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- Date of production beginning of the 20th century
- Dimensions length: 85 cm, width: 85 cm
- ID no. MNPE/E 1333
- Object copyright Museum – Vistula Ethnographic Park in Wygiełzów and Lipowiec Castle
- Digital images copyright public domain
- Digitalisation MVEP, Digital Cultural Heritage project
Shirts were an indispensable element of men’s underwear. Every day, shirts made of linen or hemp homespun fabric were worn, and on special occasions usually ones tailored from well-bleached linen or cotton fabrics, usually factory-made, were used at the end of the 19th century.more
Men’s linen shirt, with a collar and sleeve cuffs embellished with hand embroidery with floral motifs, made of white linen canvas with a so-called fringed crimson cut. Sewn together from four rectangular pieces of fabric forming the front and back, with two wrinkled sleeves sewn into wide belt cuffs fastened with pearly buttons. Cuffs with embroidered blue and red thread facings, with a serrated finish. The shirt has a small collar with rounded corners and a serrated edge. The collar and slits at the front are hemmed and decorated with floral twig motif embroidery of blue and red thread. Under the collar, the split is reinforced with a fabric belt with a triangular tab. The sides of the shirt are hemmed, with short side slits.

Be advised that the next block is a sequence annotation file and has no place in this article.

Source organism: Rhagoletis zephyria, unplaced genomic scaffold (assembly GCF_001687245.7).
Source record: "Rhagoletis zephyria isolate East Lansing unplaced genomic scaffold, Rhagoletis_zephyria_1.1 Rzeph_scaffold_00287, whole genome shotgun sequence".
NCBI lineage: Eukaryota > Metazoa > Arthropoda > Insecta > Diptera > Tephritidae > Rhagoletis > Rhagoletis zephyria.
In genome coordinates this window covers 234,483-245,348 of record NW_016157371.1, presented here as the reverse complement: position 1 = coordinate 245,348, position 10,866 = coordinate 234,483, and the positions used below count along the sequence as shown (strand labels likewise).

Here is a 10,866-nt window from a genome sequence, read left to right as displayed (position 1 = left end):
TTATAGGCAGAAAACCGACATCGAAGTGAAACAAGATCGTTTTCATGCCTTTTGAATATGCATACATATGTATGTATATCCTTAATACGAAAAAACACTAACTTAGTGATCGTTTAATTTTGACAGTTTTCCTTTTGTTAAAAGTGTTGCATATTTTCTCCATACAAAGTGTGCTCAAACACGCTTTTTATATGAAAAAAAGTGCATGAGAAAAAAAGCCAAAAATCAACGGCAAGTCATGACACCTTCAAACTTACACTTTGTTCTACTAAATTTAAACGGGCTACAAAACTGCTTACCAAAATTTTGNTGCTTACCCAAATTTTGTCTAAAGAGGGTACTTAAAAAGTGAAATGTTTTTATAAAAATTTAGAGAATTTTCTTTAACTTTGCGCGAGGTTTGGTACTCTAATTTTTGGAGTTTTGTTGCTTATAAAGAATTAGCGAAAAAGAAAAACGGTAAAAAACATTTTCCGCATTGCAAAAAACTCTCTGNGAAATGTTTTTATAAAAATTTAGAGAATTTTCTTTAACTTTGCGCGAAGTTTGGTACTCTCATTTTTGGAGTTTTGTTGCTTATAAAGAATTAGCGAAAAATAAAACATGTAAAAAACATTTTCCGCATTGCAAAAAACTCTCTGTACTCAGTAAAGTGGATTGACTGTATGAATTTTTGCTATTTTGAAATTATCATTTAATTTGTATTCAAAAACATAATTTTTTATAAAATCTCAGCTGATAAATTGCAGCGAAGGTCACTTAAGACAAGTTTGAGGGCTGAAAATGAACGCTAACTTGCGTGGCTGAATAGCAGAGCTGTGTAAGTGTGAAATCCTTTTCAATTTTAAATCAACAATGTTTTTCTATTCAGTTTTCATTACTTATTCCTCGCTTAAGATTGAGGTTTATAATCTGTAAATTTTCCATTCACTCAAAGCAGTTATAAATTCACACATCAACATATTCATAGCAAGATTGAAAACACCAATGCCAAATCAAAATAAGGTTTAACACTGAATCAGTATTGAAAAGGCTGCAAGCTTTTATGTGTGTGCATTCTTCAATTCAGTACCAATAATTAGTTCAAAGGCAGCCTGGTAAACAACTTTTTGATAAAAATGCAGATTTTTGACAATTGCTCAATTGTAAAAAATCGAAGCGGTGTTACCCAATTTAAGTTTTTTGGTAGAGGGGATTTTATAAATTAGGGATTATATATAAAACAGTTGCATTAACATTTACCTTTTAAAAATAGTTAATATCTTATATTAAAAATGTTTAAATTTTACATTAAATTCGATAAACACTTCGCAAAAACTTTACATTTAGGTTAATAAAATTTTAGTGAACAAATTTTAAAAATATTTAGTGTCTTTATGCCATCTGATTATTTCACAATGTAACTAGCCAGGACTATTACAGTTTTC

Shirts were an indispensable element of men’s underwear. Every day, shirts made of linen or hemp homespun fabric were worn, and on special occasions usually ones tailored from well-bleached linen or cotton fabrics, usually factory-made, were used at the end of the 19th century. Shirts in the Kraków folk costume were framed and sewn with both a small collar or without. The characteristic slit at the front was reinforced with a belt of sewn-on fabric and often decorated with embroidery. Shirts were tied at the neck with a red ribbon or fastened with clips. In a festive costume, shirts with particularly decorative hem and embroidery were traditionally worn under a long navy blue kaftan.
Elaborated by Marek Grabski (Museum — Vistula Ethnographic Park in Wygiełzów and Lipowiec Castle), © all rights reserved